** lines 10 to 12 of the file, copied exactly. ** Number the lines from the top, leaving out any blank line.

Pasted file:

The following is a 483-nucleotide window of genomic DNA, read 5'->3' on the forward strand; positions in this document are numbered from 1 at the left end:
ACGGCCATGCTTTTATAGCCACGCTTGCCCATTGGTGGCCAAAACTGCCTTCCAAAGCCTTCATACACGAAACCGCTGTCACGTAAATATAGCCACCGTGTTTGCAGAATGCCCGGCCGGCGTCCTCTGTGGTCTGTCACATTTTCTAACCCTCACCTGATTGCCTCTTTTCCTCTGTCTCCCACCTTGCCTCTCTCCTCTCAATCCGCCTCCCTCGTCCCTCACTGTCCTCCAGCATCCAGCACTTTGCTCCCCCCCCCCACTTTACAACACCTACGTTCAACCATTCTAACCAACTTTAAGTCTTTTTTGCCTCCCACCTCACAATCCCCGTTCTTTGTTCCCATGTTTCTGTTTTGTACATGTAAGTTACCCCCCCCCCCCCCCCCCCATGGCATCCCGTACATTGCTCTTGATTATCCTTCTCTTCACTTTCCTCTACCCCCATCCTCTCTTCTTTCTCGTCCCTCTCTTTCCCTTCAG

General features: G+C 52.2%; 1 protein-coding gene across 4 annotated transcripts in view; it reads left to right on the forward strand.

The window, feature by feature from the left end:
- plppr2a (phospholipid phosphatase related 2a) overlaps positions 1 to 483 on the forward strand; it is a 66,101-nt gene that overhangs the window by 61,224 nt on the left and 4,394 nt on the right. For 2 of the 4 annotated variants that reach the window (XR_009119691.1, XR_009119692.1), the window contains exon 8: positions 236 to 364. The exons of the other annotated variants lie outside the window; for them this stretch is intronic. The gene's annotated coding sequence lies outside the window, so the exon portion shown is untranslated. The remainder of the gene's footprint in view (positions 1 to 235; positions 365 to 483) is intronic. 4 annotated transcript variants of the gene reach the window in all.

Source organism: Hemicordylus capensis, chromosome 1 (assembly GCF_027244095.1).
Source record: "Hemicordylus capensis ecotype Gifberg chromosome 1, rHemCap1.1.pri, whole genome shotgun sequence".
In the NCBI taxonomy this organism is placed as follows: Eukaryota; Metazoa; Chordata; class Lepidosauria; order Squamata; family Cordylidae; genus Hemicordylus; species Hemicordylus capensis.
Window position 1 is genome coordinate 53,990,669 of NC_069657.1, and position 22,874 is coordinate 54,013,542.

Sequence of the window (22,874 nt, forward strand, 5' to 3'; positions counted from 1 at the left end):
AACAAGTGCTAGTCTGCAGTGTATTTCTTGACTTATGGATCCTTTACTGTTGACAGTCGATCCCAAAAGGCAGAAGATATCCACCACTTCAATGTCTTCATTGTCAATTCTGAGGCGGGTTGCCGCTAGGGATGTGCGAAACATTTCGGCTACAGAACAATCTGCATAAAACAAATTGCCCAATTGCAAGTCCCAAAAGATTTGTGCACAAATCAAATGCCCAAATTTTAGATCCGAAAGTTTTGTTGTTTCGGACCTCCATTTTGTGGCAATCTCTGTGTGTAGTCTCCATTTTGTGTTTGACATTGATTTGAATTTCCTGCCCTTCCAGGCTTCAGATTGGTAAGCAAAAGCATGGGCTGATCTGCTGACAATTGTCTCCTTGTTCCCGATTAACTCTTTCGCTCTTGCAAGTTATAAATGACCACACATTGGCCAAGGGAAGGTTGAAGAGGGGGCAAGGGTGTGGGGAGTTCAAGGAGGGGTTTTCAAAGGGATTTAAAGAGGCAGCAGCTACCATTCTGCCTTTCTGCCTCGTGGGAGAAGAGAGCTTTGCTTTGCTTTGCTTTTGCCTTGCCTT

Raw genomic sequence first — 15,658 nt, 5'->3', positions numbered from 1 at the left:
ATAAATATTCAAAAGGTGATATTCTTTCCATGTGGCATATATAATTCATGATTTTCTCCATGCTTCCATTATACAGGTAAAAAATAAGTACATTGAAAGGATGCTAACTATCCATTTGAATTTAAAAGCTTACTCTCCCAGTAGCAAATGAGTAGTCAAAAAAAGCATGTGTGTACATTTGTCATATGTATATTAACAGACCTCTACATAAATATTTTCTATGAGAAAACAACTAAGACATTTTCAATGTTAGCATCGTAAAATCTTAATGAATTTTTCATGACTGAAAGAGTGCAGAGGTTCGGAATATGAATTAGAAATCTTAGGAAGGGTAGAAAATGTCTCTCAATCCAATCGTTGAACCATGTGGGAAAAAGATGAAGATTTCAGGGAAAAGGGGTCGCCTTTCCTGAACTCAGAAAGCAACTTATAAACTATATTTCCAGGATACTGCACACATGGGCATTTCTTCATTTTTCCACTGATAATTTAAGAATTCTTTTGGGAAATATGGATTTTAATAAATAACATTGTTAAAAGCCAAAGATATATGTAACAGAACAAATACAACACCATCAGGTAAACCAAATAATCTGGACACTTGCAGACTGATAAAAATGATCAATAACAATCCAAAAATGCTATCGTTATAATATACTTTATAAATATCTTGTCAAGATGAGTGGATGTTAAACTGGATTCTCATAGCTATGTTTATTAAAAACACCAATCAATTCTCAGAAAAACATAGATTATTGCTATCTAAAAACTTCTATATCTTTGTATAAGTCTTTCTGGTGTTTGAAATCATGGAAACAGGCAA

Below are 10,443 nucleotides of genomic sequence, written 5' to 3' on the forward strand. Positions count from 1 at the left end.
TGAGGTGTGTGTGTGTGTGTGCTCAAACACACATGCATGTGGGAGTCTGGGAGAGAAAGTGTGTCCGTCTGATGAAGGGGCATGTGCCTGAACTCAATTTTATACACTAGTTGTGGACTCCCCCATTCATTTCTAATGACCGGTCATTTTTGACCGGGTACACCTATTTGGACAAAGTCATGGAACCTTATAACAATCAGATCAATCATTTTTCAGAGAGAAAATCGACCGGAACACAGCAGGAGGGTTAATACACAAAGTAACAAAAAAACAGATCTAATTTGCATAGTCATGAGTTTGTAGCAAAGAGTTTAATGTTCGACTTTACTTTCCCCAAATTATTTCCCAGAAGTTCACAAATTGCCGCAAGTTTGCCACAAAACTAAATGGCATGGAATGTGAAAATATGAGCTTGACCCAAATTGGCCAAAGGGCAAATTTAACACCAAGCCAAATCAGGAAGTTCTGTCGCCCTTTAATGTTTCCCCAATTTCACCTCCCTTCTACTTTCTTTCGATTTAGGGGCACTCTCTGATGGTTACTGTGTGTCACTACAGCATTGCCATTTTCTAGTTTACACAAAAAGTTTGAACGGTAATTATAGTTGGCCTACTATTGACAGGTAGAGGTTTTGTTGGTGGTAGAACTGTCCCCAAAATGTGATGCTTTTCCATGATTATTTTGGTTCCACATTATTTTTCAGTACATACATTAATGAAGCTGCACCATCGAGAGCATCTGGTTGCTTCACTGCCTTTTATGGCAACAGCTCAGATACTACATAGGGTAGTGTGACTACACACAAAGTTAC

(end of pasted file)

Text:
Sequence of the window (22,874 nt, forward strand, 5' to 3'; positions counted from 1 at the left end):
AACAAGTGCTAGTCTGCAGTGTATTTCTTGACTTATGGATCCTTTACTGTTGACAGTCGATCCCAAAAGGCAGAAGATATCCACCACTTCAATGTCTTCATTGTCAATTCTGAGGCGGGTTGCCGCTAGGGATGTGCGAAACATTTCGGCTACAGAACAATCTGCATAAAACAAATTGCCCAATTGCAAGTCCCAAAAGATTTGTGCACAAATCAAATGCCCAAATTTTAGATCCGAAAGTTTTGTTGTTTCGGACCTCCATTTTGTGGCAATCTCTGTGTGTAGTCTCCATTTTGTGTTTGACATTGATTTGAATTTCCTGCCCTTCCAGGCTTCAGATTGGTAAGCAAAAGCATGGGCTGATCTGCTGACAATTGTCTCCTTGTTCCCGATTAACTCTTTCGCTCTTGCAAGTTATAAATGACCACACATTGGCCAAGGGAAGGTTGAAGAGGGGGCAAGGGTGTGGGGAGTTCAAGGAGGGGTTTTCAAAGGGATTTAAAGAGGCAGCAGCTACCATTCTGCCTTTCTGCCTCGTGGGAGAAGAGAGCTTTGCTTTGCTTTGCTTTTGCCTTGCCTT

Raw genomic sequence first — 15,658 nt, 5'->3', positions numbered from 1 at the left: